A bitter pill. Overview of ecstasy
(MDMA, MDA) related fatalities
Department of Mental Health-Addictive Behaviour,
St George's Hospital Medical School,
University of London, Cranmer Terrace,
SW17 ORE, London, UK.
Psychopharmacology (Berl). 2003 Dec 13
ABSTRACTRATIONALE. The issue of ecstasy-related fatalities has extensively attracted the attention of both the media and the general public, but less so of the scientific literature. OBJECTIVES. The aim of the present review is to focus on the epidemiological, clinical and pharmacological issues related to ecstasy fatalities. RESULTS. Possibly due to a number of different reasons, the rates of ecstasy-related deaths seem to have peaked in recent years. MDMA metabolism is regulated by the levels of CYP2D6 and COMT (both exhibit some genetic polymorphism), and range of activity of these enzymes may account for some inter-individual differences in terms of toxic responses to the drug. A small increase in MDMA dosage can lead to a significant rise in drug plasma concentration. Due to their tolerance to MDMA psychoactive effects, some individuals may binge with dosages that may be the cause of serious concern. In experienced users, a reverse tolerance phenomenon can also be observed. Together with ecstasy, most of the misusers take a number of different compounds and the possible rationale of this style of consumption is commented upon here. Frequently, the lethal complications observed after acute MDMA administration can be the consequence of the occurrence of a serotonin syndrome and/or of sympathomimetic overstimulation (both conditions are exacerbated by environmentally induced overheating). CONCLUSIONS. A number of methodological problems can contribute to making difficult the interpretation of the role played by ecstasy in so-called ecstasy-related deaths, especially so if accurate information is not available.Club drugs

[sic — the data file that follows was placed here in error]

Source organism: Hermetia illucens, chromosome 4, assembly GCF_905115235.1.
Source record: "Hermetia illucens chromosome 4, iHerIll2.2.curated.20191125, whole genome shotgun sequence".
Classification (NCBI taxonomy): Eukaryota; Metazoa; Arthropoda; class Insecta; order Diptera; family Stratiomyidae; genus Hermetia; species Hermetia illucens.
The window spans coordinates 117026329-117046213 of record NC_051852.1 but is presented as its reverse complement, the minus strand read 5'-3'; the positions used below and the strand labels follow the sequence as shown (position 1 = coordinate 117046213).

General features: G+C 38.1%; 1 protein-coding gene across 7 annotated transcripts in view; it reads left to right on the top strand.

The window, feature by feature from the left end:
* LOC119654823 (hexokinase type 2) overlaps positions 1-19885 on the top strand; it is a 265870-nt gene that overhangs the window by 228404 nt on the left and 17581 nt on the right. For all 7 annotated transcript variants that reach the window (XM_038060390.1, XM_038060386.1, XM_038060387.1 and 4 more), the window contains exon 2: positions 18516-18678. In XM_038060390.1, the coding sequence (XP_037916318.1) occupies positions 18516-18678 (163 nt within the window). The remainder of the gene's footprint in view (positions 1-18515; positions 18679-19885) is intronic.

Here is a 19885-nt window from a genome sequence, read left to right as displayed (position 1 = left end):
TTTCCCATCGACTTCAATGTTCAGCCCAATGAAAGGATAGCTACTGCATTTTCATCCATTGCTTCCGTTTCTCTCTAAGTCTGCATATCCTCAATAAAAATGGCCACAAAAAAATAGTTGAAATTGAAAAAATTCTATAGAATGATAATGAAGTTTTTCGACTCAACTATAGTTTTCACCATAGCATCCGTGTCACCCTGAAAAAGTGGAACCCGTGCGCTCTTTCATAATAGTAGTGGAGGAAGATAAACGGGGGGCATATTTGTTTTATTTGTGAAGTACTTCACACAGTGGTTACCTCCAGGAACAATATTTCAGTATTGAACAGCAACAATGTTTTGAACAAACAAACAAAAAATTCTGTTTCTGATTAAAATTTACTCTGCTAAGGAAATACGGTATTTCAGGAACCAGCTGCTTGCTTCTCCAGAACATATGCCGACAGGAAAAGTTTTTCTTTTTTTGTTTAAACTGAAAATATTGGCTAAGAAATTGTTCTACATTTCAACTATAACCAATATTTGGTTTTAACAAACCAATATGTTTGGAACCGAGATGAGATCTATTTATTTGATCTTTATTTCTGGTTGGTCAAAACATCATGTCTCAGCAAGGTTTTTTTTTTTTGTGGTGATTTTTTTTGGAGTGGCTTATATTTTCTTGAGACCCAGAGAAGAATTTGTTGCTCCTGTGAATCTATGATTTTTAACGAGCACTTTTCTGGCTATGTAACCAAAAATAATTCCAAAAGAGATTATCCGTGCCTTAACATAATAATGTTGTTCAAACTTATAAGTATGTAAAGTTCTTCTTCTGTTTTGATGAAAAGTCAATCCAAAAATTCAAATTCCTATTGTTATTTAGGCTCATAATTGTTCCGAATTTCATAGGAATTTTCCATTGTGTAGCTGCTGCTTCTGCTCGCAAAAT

Deaths in New York
Long-term brain damage?
Toxic metabolites of MDMA?
MDMA and sympathetic activity
A toxic intraneuronal metabolite of serotonin?
Electrophysiological evidence of 5-HT damage
Non-neurotoxic and neurotoxic serotonin-releasers
Ecstasy-induced toxicity and the dopamine transporter
MDMA (Ecstasy) : neuropharmacology and neurotoxicity
5-HT, 5-HIAA, norepinephrine, epinephrine and dopamine
Lack of serotonin neurotoxicity after intracerebral Ecstasy microinjection
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